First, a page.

To demon­strate it the pizze­ria hosted a spe­cial tast­ing event where five piz­zas cre­ated by Enzo Coccia where matched with just as many extra vir­gin olive oils by the invited producers.

Pizza with pacchetelle tomatoes with Le Tore organic extra virgin

The first one was a pizza with fiordi­latte cheese and pac­chetelle” toma­toes (the tra­di­tional Vesuvius Piennolo toma­toes cut into halves and pre­served in glass jars) paired with Le Tore organic extra vir­gin. The oil — a blend of Carpellese, Frantoio and a good 60 per­cent of the local vari­ety Minucciola — was a medium, green olive fruity with notes of grass, almond and wal­nut and with a dis­tinc­tive bit­ter taste slightly over­pow­er­ing the pun­gency, that went per­fectly with the sim­ple but rich pizza. 

Incredibly, it was a two-year-old oil, since the farm and coun­try house located in the heav­enly Penisola Sorrentina did­n’t pro­duce any oil this year fol­low­ing the dif­fi­cult sea­son and a sum­mer hail­storm, and owner Vittoria Brancaccio had already sold out last year’s production.

Pizza with buffalo mozzarella, zucchini flowers and pecorino cheese, came with the excellent PDO Colline Salernitane extra virgin Diesis from Frantoio Torretta

The sec­ond pizza, with buf­falo moz­zarella, zuc­chini flow­ers and pecorino cheese, came with the excel­lent PDO Colline Salernitane extra vir­gin Diesis from Frantoio Torretta run by Maria Provenza in Cilento, the south­ern area of Campania. This was a medium fruity with notes of green olive and a neat arti­choke leaf smell that was con­firmed by the tast­ing and worked incred­i­bly well with the pizza.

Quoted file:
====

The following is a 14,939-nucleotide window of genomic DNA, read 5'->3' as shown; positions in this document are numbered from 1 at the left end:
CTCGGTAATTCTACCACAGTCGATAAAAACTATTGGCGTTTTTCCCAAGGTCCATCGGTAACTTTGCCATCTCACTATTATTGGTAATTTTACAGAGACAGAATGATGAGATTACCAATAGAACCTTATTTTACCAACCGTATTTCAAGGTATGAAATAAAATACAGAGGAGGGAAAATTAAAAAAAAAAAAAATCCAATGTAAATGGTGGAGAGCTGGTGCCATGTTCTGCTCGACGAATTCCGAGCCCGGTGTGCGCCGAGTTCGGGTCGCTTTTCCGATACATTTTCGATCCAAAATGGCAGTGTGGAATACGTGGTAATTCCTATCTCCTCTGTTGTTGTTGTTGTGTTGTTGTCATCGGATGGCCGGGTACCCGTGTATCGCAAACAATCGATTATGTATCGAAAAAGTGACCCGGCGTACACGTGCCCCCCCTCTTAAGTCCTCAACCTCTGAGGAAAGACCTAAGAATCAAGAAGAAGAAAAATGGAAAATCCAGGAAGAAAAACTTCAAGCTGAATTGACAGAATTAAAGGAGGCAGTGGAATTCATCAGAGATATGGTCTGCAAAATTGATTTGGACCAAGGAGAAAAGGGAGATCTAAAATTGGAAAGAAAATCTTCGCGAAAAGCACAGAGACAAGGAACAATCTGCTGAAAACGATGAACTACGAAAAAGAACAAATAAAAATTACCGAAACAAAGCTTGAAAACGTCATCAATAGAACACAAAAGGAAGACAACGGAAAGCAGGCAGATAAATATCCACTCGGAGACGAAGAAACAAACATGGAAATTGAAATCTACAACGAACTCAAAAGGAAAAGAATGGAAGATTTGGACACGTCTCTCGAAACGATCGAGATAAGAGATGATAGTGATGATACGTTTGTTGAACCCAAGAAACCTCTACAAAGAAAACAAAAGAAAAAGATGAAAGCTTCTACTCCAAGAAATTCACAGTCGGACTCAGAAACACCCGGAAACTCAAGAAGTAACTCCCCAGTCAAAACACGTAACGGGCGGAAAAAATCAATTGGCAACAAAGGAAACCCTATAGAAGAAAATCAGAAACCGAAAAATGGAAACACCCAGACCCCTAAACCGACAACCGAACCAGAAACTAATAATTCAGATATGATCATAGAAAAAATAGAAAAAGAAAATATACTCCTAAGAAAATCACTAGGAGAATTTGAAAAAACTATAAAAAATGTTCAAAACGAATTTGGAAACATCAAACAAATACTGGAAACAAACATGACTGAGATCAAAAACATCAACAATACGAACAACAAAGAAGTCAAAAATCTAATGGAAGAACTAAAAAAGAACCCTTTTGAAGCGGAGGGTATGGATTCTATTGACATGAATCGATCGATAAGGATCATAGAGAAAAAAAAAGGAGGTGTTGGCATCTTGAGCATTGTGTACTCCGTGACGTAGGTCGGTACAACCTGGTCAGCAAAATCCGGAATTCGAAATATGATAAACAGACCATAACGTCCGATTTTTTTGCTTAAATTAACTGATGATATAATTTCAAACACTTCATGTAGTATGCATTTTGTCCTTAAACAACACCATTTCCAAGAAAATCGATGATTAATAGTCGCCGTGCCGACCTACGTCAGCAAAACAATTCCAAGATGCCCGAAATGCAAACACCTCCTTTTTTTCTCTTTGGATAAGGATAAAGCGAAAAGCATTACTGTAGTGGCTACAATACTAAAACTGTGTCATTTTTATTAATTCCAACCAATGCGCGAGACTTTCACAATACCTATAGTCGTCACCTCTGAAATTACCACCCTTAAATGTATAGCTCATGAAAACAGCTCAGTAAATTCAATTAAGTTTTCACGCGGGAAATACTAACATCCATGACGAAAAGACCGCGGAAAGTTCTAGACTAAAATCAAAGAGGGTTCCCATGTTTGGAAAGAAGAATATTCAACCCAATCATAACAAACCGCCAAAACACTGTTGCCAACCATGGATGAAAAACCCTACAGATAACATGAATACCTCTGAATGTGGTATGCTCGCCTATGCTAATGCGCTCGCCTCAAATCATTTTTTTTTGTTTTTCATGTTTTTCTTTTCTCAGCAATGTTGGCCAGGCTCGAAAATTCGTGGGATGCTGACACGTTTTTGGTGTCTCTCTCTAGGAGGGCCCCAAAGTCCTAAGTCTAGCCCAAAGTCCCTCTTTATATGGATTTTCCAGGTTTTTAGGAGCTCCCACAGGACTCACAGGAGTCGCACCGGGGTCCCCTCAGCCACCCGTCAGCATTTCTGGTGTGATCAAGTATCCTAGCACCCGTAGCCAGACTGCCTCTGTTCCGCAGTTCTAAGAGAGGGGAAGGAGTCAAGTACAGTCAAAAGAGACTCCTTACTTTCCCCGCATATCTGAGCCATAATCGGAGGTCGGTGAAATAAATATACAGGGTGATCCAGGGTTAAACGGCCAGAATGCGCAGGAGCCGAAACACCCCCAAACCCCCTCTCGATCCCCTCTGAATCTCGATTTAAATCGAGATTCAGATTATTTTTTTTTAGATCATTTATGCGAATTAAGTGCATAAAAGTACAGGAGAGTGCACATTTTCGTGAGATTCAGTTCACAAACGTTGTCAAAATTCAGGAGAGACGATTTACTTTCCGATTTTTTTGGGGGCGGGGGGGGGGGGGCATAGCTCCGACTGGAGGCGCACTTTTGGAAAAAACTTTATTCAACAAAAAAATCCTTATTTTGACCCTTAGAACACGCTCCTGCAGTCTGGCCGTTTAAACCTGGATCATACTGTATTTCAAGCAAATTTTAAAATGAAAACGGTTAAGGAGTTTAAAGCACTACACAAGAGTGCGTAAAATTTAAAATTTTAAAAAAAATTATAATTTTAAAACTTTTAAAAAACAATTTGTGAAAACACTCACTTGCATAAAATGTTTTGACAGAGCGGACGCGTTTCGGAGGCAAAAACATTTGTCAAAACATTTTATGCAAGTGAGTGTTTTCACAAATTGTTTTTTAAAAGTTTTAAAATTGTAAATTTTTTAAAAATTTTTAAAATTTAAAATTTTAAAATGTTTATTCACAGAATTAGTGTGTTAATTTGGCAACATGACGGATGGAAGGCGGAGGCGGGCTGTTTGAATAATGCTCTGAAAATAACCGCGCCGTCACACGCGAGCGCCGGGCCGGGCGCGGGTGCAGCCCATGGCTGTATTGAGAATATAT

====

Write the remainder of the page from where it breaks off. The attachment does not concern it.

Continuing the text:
The third pizza showed the cre­ative side of Enzo Coccia and the incred­i­ble Campania food her­itage fea­tur­ing raw endive, black olives, local medium-matured sausage and yel­low toma­toes. To match and bal­ance those unusual fla­vors, the cho­sen oil was the fan­tas­tic pit­ted Carpellese monocul­ti­var from Madonna dell’Olivo. The small farm in Cilento is man­aged with obses­sive care by Antonino Mennella, which this year was not able to pro­duce three out of four of his oils and was not com­pletely sat­is­fied with the remain­ing one either, even though we really appre­ci­ated it for its great ele­gance and its charm­ing notes of bit­ter almond and herbs, both alone and onto the lux­u­ri­ous pizza.

The all-time-clas­sic” Margherita made with San Marzano PDO toma­toes was paired to Frantoio Romano’s Ortice sin­gle vari­ety extra vir­gin made in the Sannio region which, with its notes of herbs and ripe tomato, was sim­ply per­fect with the pizza.

Finally, the Marinara with San Marzano PDO toma­toes — one of Enzo Coccia’s sig­na­ture piz­zas — was the only excep­tion to Sacchi’s sug­ges­tion to add oil after cook­ing as well as before, but not with­out a rea­son: the dairy-free pizza is sea­soned with tomato (which links” with the oil at high tem­per­a­ture) and with gar­lic and oregano which give the pizza a full range of aro­matic scents and fla­vors, so that the extra vir­gin. made by the Capolino Perlingieri farm, could­n’t have added any­thing further.

The evening was a clever and enjoy­able way to spread the cul­ture of local extra vir­gin olive oils and great food, thanks to Coccia’s piz­zas and to the tal­ented experts who kept things simple. 

As Raffaele Sacchi said, despite all his advanced knowl­edge, the best way to define a good extra vir­gin olive oil is still the one he heard from a child at a school he recently vis­ited: a good oil tastes of liv­ing olives, and a bad one tastes of dead olives.”